Game Designer Interview: Antoine Bauza

After playing the extremely clever Takenoko at GenCon, I thought to myself: “That Antoine Bauza guy is on a roll! I should interview him!”

I asked him, and he was gracious enough to accept and get things moving rather quickly. So here we are. Many thanks to Antoine, not just for the interview, but for the awesome games as well.

First off, congratulations on the Kennerspiel des Jahres award for 7 Wonders! Did the categorization of the game surprise you? Do you view it as an experienced gamer’s game, or as a family game?

I think the categorization is quite right. I read almost everywhere on the web that the game should be in the family category, but, you know, the web is mostly written by gamers! Yes, it’s a simple game — from a gamer point of view. I quite agree with the SdJ jury: it’s a game for those who grew up with the SdJ and are now looking for something a little bit deeper but not a hardcore gamer’s game. Their decision is quite logical for me.

7 Wonders has just had its first expansion printed, and you’ve mentioned that you have several more in mind. What is your long-term concept of the game? Is the base game the “true” game, with the expansions being modules to use on occasion, and not all at once? Or do you see the base game eventually morphing into a larger, longer, more interesting game with all of these expansions mixed together?

I have several ideas, yes, and I discussed them with the publisher. I don’t want 7 Wonders to be more longer or more complex, but I want each expansion to bring something quite new to the gaming experience — and that’s not so easy. I think this contract is fulfilled with Leaders (I hope so). I have been working on the second expansion for a long time now. I played over 200 games and it is not as good as we (Repos Production and I) want it to be, so I am still working on it. Expansion #1 and #2 will be playable together for sure but I cannot say for the next ones.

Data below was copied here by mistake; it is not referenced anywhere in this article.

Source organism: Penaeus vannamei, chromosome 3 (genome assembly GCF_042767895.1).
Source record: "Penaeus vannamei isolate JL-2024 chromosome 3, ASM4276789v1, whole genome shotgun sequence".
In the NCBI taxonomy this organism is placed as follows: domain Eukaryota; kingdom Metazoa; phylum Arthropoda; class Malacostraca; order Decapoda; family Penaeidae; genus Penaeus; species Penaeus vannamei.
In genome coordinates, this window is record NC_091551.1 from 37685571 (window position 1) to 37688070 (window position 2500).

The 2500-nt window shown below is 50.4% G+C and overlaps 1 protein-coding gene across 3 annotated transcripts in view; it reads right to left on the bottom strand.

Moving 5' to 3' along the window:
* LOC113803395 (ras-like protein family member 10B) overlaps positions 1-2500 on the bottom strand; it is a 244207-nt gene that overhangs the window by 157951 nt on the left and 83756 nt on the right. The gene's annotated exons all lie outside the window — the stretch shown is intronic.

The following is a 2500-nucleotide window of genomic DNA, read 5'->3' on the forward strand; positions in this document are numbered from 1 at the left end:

I can’t help but notice that many of your games – Ghost Stories, Takenoko, Dojo, Hanabi & Ikebana – are set in the Far East. It’s a great idea, as it’s rather unexplored territory in board games. What led to your fascination with those cultures?

Well, it’s not a deliberated idea, it’s just my personal sensibility: I am fond of Asian culture (I studied Japanese language, calligraphy, martial arts), so it’s a natural theme in my games like it was in my other creative activities (I wrote some novels and one comic book about Japan). But I promise I will try to be more original in the next years!

I played a prototype Takenoko at GenCon and loved it. Can you tell us a bit about the development of the game and what inspired it?

Takenoko was one of the first game I designed, a long time ago (2005 I think). It has many many prototype versions, because I was quite a rookie when I started working on it. So the game evolved year after year. The first idea came from a visit at the Tokyo zoo, back in 2003: at the entrance, there is a funny statue with two Chinese giant pandas. When I came back home and saw the picture, I start to work on the first concept. The picture gave me the primal idea. For the record the first prototype had two pandas, just as the statue does, but one has been lost during the development. Nature is cruel sometimes.

Although you have done your share of cooperative designs, it seems that your most successful games (7 Wonders, Ghost Stories) have been solo outings. How does cooperative design come about for you? Which do you prefer?

Cooperative design comes… naturally! For me, it’s not a matter of preference but a matter of opportunity. We (designers) meet and talk regularly about our projects, our game desires and sometime new ideas arise from these discussions. Sometime you have a idea but you’re stuck with it and a new eye can be the best solution, too. It’s very interesting to work with another designer.  You learn a lot; it brings some passionate debate and great human experiences.

I read that you requested Miguel Coimbra to be the artist for 7 Wonders. All of your games seem to have bright and colorful artwork, often with cartoony graphics (which I personally love). Do you often have a say, or is it more that your games lend themselves to that style?

Well, I like to be involved in the artistic design of my game. For me, it’s just as pleasant than the design itself.

When I work for the first time with a publisher, I always ask about my involvement in the artistic development of the project. I think I can decline a business offer if my involvement is too thin! About the cartoony style, it may be connected to the essence of my games: light, not too serious, colorful.

Although your games have this Eastern thematic link, they seem quite unrelated mechanically – deduction, civilization, cooperative. Many designers seem to have trademark mechanics (power cards, set collection, etc.) but I can’t find one for you. Is it always the theme first with you? How do you think up such different mechanics?